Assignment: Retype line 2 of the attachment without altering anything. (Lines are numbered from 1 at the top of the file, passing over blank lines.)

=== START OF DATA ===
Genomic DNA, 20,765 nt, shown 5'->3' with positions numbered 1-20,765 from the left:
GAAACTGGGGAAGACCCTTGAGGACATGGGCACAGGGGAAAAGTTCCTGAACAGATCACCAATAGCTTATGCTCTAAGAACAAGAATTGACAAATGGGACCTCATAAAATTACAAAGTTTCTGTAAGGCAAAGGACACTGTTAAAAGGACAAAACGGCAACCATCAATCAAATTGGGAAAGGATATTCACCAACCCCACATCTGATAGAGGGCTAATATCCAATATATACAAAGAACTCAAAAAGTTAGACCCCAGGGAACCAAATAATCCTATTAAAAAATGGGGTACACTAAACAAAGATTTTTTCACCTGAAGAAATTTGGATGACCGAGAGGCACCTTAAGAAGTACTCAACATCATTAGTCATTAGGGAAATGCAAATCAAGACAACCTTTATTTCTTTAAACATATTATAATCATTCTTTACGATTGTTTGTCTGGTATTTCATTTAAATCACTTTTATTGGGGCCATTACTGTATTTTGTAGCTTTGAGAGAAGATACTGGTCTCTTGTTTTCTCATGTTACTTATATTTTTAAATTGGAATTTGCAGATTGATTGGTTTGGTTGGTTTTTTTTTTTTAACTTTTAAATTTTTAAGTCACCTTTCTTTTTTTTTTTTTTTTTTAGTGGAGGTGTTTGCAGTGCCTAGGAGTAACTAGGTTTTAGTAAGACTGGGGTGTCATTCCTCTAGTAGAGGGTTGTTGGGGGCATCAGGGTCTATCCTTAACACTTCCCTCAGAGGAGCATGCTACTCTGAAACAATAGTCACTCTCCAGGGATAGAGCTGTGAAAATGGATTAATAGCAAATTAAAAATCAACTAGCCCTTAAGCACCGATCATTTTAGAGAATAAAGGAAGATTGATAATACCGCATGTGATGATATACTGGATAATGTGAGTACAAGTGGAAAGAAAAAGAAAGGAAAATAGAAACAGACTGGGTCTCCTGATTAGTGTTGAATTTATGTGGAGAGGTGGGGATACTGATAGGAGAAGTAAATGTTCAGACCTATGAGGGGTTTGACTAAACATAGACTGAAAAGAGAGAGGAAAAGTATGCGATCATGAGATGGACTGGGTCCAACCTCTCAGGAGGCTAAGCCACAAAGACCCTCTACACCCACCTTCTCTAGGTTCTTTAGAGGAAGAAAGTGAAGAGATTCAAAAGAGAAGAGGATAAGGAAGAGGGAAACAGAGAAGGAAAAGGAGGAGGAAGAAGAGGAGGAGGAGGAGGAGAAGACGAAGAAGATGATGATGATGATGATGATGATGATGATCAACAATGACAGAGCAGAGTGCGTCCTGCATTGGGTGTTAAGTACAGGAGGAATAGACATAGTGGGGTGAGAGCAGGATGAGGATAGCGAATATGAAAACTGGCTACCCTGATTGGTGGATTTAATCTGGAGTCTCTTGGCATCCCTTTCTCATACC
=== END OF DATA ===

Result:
GAAACTGGGGAAGACCCTTGAGGACATGGGCACAGGGGAAAAGTTCCTGAACAGATCACCAATAGCTTATGCTCTAAGAACAAGAATTGACAAATGGGACCTCATAAAATTACAAAGTTTCTGTAAGGCAAAGGACACTGTTAAAAGGACAAAACGGCAACCATCAATCAAATTGGGAAAGGATATTCACCAACCCCACATCTGATAGAGGGCTAATATCCAATATATACAAAGAACTCAAAAAGTTAGACCCCAGGGAACCAAATAATCCTATTAAAAAATGGGGTACACTAAACAAAGATTTTTTCACCTGAAGAAATTTGGATGACCGAGAGGCACCTTAAGAAGTACTCAACATCATTAGTCATTAGGGAAATGCAAATCAAGACAACCTTTATTTCTTTAAACATATTATAATCATTCTTTACGATTGTTTGTCTGGTATTTCATTTAAATCACTTTTATTGGGGCCATTACTGTATTTTGTAGCTTTGAGAGAAGATACTGGTCTCTTGTTTTCTCATGTTACTTATATTTTTAAATTGGAATTTGCAGATTGATTGGTTTGGTTGGTTTTTTTTTTTTAACTTTTAAATTTTTAAGTCACCTTTCTTTTTTTTTTTTTTTTTTAGTGGAGGTGTTTGCAGTGCCTAGGAGTAACTAGGTTTTAGTAAGACTGGGGTGTCATTCCTCTAGTAGAGGGTTGTTGGGGGCATCAGGGTCTATCCTTAACACTTCCCTCAGAGGAGCATGCTACTCTGAAACAATAGTCACTCTCCAGGGATAGAGCTGTGAAAATGGATTAATAGCAAATTAAAAATCAACTAGCCCTTAAGCACCGATCATTTTAGAGAATAAAGGAAGATTGATAATACCGCATGTGATGATATACTGGATAATGTGAGTACAAGTGGAAAGAAAAAGAAAGGAAAATAGAAACAGACTGGGTCTCCTGATTAGTGTTGAATTTATGTGGAGAGGTGGGGATACTGATAGGAGAAGTAAATGTTCAGACCTATGAGGGGTTTGACTAAACATAGACTGAAAAGAGAGAGGAAAAGTATGCGATCATGAGATGGACTGGGTCCAACCTCTCAGGAGGCTAAGCCACAAAGACCCTCTACACCCACCTTCTCTAGGTTCTTTAGAGGAAGAAAGTGAAGAGATTCAAAAGAGAAGAGGATAAGGAAGAGGGAAACAGAGAAGGAAAAGGAGGAGGAAGAAGAGGAGGAGGAGGAGGAGAAGACGAAGAAGATGATGATGATGATGATGATGATGATGATCAACAATGACAGAGCAGAGTGCGTCCTGCATTGGGTGTTAAGTACAGGAGGAATAGACATAGTGGGGTGAGAGCAGGATGAGGATAGCGAATATGAAAACTGGCTACCCTGATTGGTGGATTTAATCTGGAGTCTCTTGGCATCCCTTTCTCATACC